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It hardly seems worth the rigmarole of having a General Election this November when we already know what the outcome will be, unless Labour manage to royally shoot themselves in the foot between now and then.

Working on the assumption that we will have a Labour Government in charge of our finances and tax policies, I decided to take a closer look at what these policies might be and whether there was anything that caught my eye, and one of them did.

Rachel Reeves, the current Shadow Chancellor, thankfully seems to have her head screwed on and doesn’t appear to be making any wild promises that her party wouldn’t be able to keep (or afford) when they inherit our country’s relatively benign economic situation.

One of Labour’s  ‘Tax Pledges’ that did catch my eye was one suggested in Labour’s Business Partnership for Growth plan, announced with much fanfare earlier this year in February.  This particular ‘pledge’ suggests that a Labour Government would ‘Explore greater use of rulings and clearances for major investment projects – to provide more certainty to businesses of the tax treatment of the investment.’

This pledge is contained within Labour’s ‘Get Britain Building’ strategy, so a safe assumption is to assume such advance tax rulings might relate to major travel and energy-focused infrastructure projects, but also to new battery factories, renewable energy projects, and other large capital investment projects (such as data centres and life science / pharmaceutical R&D/manufacturing facilities), all of which fall in line with current Government Industrial strategy.

Advance tax rulings for these types of major investments are commonplace in other countries but are seldom seen or applied (save for certain niche asset classes applicable to our Capital Allowance regime) in the UK.  But why do we care?

We should care for the following reasons:

  • Brexit was meant to herald an era of huge inbound investment into the UK, giving us the ability to set our own tax rates and incentives (state subsidies) to attract foreign wealth and in turn become a powerhouse in life sciences, renewables, automotive, technology and other globally important sectors. This would in turn revamp our woeful levels of employee productivity. So far, this simply hasn’t happened. Whilst COVID hasn’t helped, neither has our current Government’s chaotic, ever-changing tax policies.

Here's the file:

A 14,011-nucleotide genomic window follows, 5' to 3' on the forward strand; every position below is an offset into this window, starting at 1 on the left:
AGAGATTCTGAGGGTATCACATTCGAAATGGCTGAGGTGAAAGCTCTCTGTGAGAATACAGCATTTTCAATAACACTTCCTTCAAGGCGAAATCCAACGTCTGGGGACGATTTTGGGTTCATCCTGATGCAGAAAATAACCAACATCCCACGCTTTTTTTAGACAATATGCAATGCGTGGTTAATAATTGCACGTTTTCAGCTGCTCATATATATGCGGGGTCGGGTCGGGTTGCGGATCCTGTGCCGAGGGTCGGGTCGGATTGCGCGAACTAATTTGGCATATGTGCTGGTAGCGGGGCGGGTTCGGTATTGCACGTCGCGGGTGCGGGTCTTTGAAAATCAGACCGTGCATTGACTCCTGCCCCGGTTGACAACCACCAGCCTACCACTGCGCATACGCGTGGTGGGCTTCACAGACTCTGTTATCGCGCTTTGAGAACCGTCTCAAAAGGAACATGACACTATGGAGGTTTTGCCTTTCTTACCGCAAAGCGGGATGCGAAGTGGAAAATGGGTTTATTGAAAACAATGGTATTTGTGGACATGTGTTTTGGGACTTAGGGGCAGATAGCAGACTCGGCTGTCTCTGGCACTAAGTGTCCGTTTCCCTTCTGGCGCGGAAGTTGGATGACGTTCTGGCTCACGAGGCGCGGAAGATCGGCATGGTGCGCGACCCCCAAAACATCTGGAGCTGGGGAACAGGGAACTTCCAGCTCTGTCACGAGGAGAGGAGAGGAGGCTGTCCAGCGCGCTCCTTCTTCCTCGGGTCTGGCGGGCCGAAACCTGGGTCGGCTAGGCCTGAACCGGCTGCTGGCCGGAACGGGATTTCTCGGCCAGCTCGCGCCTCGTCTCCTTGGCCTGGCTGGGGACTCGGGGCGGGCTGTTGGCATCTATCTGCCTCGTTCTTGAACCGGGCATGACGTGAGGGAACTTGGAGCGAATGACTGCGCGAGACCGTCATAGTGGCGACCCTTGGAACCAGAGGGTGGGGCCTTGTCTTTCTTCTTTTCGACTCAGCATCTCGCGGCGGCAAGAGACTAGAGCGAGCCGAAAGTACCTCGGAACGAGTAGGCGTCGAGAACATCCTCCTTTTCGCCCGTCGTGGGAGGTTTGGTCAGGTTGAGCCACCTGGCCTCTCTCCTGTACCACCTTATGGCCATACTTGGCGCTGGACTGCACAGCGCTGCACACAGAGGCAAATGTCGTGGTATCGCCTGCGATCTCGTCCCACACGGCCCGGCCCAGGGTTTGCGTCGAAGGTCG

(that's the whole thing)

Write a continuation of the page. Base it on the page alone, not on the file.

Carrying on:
• The ability to secure and ‘lock in’ the long-term tax treatment of significant capital and / or revenue expenditure makes the fundraising process for businesses, investors and financiers so much more certain and less based on tax assumptions.
  • Assuming a relatively smooth and efficient clearance process, a HMRC ‘stamped’ document, setting in stone the tax rates and reliefs for long term investment projects will carry a lot of weight and, as per point 2), help to secure the domestic and foreign investment we need to supercharge our economy and create the higher-skilled workforce needed to increase employee productivity.

We do not yet have a Labour election manifesto. However, we can expect to see the tax pledges that Labour has in some form already announced to be reflected in the manifesto when it is published – possibly over the coming months – alongside other plans it may have that address the gap left by the announcements in the recent Budget.

I think we are all agreed that the last thing this country needs is more uncertainty, populist tax policies and short termism, so I for one will be keeping a keen eye out for some further detail on this particular pledge.

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